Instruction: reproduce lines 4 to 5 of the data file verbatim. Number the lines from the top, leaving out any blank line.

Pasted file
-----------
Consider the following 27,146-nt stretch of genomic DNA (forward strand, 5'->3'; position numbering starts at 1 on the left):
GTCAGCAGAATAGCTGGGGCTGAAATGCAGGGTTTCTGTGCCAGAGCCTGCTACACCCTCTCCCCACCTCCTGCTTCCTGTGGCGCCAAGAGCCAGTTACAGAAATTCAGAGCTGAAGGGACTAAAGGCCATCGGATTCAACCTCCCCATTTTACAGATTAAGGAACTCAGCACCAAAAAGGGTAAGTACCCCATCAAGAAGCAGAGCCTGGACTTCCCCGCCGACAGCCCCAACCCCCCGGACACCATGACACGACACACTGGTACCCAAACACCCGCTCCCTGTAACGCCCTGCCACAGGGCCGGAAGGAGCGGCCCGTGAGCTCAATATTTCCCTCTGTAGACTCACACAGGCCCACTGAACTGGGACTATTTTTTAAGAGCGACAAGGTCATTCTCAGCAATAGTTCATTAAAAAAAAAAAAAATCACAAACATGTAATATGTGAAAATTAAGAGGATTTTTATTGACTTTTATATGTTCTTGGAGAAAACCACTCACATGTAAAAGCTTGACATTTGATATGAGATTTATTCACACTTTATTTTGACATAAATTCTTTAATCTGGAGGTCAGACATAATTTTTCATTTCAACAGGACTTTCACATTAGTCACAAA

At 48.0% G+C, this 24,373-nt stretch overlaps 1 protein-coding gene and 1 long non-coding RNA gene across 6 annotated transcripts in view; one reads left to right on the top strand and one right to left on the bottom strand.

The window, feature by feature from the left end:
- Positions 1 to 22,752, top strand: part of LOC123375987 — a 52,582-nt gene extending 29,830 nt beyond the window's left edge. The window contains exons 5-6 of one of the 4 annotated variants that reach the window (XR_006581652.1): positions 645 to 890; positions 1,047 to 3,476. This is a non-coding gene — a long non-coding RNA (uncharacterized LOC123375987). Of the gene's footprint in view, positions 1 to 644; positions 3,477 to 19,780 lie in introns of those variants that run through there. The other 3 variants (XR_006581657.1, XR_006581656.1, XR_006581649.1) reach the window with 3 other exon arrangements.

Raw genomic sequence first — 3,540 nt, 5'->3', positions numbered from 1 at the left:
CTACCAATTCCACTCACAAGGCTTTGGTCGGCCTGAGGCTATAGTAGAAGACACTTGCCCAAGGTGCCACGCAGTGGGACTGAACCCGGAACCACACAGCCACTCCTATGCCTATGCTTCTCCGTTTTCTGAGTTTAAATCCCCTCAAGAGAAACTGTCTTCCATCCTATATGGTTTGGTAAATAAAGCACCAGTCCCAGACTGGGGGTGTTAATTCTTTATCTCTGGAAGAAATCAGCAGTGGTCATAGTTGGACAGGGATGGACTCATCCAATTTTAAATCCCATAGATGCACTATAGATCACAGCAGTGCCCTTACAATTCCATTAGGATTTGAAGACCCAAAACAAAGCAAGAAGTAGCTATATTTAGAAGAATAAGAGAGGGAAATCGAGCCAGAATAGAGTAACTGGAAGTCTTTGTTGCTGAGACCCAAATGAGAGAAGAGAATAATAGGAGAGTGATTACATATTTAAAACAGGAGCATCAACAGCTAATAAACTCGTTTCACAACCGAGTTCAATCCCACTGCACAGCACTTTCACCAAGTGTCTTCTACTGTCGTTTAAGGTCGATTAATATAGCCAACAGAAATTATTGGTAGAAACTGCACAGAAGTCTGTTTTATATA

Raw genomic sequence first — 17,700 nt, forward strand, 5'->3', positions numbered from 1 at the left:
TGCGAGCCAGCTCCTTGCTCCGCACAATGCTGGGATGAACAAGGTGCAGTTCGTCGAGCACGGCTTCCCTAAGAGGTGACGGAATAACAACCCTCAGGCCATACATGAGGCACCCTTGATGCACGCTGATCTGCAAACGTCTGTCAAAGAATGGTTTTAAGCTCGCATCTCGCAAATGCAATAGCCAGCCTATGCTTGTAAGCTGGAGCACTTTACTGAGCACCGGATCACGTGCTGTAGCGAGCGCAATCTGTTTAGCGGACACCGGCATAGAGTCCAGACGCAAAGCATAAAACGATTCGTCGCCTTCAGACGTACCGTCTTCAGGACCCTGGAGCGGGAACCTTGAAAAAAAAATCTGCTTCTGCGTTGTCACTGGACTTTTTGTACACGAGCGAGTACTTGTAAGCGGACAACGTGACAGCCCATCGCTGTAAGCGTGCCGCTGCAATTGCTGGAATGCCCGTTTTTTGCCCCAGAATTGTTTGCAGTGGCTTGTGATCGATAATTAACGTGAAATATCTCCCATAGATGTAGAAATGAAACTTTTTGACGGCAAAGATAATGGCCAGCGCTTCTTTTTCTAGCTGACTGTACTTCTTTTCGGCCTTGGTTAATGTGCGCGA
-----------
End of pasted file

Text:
The window, feature by feature from the left end:
- Positions 1 to 22,752, top strand: part of LOC123375987 — a 52,582-nt gene extending 29,830 nt beyond the window's left edge. The window contains exons 5-6 of one of the 4 annotated variants that reach the window (XR_006581652.1): positions 645 to 890; positions 1,047 to 3,476. This is a non-coding gene — a long non-coding RNA (uncharacterized LOC123375987). Of the gene's footprint in view, positions 1 to 644; positions 3,477 to 19,780 lie in introns of those variants that run through there. The other 3 variants (XR_006581657.1, XR_006581656.1, XR_006581649.1) reach the window with 3 other exon arrangements.